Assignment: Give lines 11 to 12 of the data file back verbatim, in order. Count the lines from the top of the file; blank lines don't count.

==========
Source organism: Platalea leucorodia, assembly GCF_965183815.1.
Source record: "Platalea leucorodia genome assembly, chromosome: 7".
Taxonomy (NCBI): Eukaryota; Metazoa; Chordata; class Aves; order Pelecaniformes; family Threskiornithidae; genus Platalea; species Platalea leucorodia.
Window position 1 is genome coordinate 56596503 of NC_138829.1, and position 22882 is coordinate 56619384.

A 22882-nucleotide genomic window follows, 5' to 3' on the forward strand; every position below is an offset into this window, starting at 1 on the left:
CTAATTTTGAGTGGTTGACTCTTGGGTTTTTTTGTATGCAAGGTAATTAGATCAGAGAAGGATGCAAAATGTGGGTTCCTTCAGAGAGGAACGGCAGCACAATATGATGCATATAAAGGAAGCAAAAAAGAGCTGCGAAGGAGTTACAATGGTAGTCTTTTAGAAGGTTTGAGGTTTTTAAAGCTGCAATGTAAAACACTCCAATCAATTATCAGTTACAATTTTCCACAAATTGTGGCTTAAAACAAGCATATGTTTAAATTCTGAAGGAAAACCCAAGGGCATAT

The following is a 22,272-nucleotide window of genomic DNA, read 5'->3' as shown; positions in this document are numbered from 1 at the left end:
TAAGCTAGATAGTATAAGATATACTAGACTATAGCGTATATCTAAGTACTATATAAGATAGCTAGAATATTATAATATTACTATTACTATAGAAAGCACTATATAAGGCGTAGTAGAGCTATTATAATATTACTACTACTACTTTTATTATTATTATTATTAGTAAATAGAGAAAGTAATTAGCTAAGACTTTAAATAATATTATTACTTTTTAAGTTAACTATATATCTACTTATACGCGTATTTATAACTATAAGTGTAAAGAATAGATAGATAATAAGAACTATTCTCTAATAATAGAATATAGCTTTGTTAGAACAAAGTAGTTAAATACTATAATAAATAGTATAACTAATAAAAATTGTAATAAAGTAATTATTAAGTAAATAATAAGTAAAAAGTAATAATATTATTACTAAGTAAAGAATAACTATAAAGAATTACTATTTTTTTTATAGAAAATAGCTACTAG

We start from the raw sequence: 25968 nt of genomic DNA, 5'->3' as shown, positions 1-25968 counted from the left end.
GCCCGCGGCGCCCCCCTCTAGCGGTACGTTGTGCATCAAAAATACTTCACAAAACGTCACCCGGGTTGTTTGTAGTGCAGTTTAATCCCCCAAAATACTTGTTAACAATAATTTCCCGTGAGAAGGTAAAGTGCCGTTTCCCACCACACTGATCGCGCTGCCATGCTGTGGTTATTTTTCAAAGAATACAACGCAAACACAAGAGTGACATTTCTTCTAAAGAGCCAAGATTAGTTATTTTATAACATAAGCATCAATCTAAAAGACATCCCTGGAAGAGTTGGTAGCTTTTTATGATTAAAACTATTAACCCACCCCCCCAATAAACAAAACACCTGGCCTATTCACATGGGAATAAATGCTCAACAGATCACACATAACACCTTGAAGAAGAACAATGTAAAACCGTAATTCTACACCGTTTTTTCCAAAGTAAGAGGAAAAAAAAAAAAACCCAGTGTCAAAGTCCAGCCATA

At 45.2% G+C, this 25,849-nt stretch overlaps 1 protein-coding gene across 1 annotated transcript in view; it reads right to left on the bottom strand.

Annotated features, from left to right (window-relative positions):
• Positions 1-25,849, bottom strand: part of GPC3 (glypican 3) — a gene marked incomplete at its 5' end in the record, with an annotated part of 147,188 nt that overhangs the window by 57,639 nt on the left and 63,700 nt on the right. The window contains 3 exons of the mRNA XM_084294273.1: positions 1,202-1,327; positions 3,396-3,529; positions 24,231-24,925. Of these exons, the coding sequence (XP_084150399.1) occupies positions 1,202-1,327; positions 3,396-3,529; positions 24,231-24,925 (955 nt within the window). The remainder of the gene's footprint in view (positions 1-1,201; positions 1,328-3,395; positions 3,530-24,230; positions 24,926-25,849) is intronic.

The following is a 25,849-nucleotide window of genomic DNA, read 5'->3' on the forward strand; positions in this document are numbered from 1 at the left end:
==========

At 45.2% G+C, this 25,849-nt stretch overlaps 1 protein-coding gene across 1 annotated transcript in view; it reads right to left on the bottom strand.

Annotated features, from left to right (window-relative positions):